Out of the Blue: Trump vs. Hillary — the gloves come off (opinion) | SierraSun.com

Out of the Blue: Trump vs. Hillary — the gloves come off (opinion)

Mike Restaino
Out of the Blue

Knowing I wanted to address the latest presidential debate this week, while I enjoyed a lazy football Sunday, when I wasn't napping or checking my fantasy football scores, I scribbled down predictions of what I thought Hillary and Donald would bring to their second match-up.

There was the bombshell revelation of Trump spouting nasty comments about groping and assaulting women the Friday before, so it was likely that issue would enter the conversation at some point, but when? Would it be an early galvanizer, or would it be saved and used as a late-round showstopper?

Here are some of my well-thought-out, airtight predictions, and how they turned out:

1. There's no way Donald Trump would bring up Bill Clinton and his infidelities. Too risky, considering his multiple marriages and the dangerous quicksand around their ignoble ends.

Here I am, wrong right out of the bat. Before the contest even started, Trump sat front and center for a press conference, flanked by four women who have in the past accused Bill Clinton of sexual assault or harassment.

The plan here was to admit that Trump has a history of using vulgar sexual rhetoric when it comes to women, but as he later claimed during the debate, he's a "gentleman" — where he engaged in "locker room talk" about grabbing non-consenting women where they should absolutely not be grabbed, Bill Clinton actually acted on his sexual exploits and Hillary threatened those women as a result of them.

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But in fine form, while Hillary didn't look pleased having to address Donald's meandering attacks when he finally unleashed them, she "aimed high" and kept things calm and steadfast.

Here's my question for Trump supporters: If Hillary had stooped to Trump's level in his muckraking and invited Ivana and Marla Maples to sit in that debate crowd, how would Donald have reacted?

2. Trump will give running mate Mike Pence accolades for a fine performance in last week's VP debate.

Yup, I'm wrong again here, but the way Pence came into the conversation was one of the more telling evidences of Trump's failing campaign. In his VP debate, Pence never doubled-down on agreeing with specific policy points of Trump's, nor did he align himself distinctly with Donald's gross statements about Mexican rapists or Rosie O'Donnell.

Pence did, however, wiggle around these issues, constructing confidently oblique responses that allowed him to stay on Trump's side without having to unequivocally take that side.

But when Trump was asked about what kind of action the U.S. should take with Syria, Martha Raddatz quoted his running mate's take on the situations: "(Pence) said provocations by Russia need to be met with American strength and that if Russia continues to be involved in air strikes along with the Syrian government forces of Assad, the United States of America should be prepared to use military force to strike the military targets of the Assad regime."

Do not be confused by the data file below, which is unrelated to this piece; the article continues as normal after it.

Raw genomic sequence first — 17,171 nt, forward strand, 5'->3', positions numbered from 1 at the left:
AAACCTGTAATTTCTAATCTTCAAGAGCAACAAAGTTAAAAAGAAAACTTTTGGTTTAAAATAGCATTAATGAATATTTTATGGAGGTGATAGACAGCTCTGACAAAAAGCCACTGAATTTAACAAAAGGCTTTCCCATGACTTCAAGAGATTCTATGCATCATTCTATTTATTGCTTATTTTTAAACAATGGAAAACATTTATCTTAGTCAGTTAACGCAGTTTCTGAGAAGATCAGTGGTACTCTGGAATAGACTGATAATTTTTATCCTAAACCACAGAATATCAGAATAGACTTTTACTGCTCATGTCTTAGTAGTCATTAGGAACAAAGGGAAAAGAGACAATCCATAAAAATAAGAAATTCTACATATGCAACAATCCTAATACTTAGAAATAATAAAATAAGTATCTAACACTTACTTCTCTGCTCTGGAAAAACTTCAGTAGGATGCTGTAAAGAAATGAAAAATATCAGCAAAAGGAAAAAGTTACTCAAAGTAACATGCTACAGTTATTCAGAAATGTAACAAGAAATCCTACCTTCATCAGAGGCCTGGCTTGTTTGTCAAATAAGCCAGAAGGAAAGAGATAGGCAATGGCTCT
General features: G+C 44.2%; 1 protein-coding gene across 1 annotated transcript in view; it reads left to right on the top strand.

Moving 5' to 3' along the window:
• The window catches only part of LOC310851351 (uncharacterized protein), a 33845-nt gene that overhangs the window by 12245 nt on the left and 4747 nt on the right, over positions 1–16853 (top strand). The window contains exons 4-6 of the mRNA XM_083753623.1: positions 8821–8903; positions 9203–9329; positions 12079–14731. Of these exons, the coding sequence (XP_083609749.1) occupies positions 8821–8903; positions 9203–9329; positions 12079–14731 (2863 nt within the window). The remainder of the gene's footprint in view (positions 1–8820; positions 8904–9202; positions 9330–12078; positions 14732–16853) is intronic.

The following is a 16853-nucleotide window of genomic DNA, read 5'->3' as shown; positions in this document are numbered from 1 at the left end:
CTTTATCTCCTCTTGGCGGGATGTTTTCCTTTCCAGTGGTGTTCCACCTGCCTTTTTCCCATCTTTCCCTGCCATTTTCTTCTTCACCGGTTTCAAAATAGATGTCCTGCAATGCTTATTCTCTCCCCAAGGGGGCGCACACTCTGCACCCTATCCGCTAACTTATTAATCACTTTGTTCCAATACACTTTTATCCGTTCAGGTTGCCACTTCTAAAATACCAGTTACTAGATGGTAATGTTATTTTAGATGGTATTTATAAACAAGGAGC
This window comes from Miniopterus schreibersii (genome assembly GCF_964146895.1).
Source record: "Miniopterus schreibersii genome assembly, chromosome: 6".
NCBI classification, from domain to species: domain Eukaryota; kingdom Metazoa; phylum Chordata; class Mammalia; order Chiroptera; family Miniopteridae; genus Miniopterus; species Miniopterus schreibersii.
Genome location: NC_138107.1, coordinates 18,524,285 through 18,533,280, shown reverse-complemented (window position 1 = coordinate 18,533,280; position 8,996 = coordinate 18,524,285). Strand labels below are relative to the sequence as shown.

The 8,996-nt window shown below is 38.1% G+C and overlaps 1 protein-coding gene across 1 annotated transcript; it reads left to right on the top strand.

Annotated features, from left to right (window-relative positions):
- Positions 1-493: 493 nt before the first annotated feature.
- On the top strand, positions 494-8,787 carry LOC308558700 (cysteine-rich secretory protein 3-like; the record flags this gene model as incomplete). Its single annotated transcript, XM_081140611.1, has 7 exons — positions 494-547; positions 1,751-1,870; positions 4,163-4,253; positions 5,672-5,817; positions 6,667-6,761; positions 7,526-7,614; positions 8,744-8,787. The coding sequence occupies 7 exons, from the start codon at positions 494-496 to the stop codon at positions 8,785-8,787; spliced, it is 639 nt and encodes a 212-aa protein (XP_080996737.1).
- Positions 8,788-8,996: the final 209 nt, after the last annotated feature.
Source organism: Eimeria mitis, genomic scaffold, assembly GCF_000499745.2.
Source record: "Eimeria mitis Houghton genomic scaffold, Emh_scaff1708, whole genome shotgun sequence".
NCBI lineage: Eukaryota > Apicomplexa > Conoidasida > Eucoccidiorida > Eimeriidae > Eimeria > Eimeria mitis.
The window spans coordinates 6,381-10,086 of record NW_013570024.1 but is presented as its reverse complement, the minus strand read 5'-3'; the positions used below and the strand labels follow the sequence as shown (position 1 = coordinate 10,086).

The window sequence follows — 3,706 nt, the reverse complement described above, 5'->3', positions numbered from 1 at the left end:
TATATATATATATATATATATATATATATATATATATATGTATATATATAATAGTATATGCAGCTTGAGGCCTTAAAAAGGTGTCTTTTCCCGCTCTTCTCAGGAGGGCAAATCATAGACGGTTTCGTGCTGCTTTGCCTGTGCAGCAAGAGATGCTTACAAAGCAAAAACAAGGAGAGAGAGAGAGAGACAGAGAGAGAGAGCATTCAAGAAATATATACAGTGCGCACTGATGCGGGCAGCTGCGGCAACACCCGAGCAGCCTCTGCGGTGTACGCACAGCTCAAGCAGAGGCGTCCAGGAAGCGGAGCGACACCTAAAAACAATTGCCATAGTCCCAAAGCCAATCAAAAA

This seems like an easy addition to the gruff Trump international policy platform — upgrade those nukes, replace our generals with "better" ones, and go make the world great again, right? Alas, Donald was shockingly concise and to-the-point.

"He and I haven't spoken," he said. "And I disagree." Burn!

I feel like the next face-to-face interaction between Pence and Trump will look a lot like the final segment of an episode of The Apprentice. But I want to ask Pence candidly — does he really want the job working for Trump, or does he just want to stomach the "You're fired" and head back to Indiana?

In short, I was way off in my debate predictions — embarrassingly so. I mean, who would have thought it was going to end nicely (or at least under the shiny veneer of nicety)?

Hillary cited Trump's able and devoted children as aspects she respects about Donald, and her opponent — always one who loves compliments, regardless of context or motivation — appreciated the sentiment.

Trump was off-character in closing, too, reaffirming what most of us already know — that Hillary is a fighter, someone who will never back down. This public display, while admittedly not squeaky-clean earnest, nevertheless prompted throw my guesses into the recycle bin.

We have a month to go. I remain enthusiastic and engaged, but if this latest debate started with Paula Jones and ended with Hillary saying something classy about Trump's kids, these coming four weeks could go any which way.

Mike Restaino is a writer and filmmaker based out of Incline Village. He is also a Vice Chair of the North Tahoe Democrats. He can be reached at info@northtahoedems.org.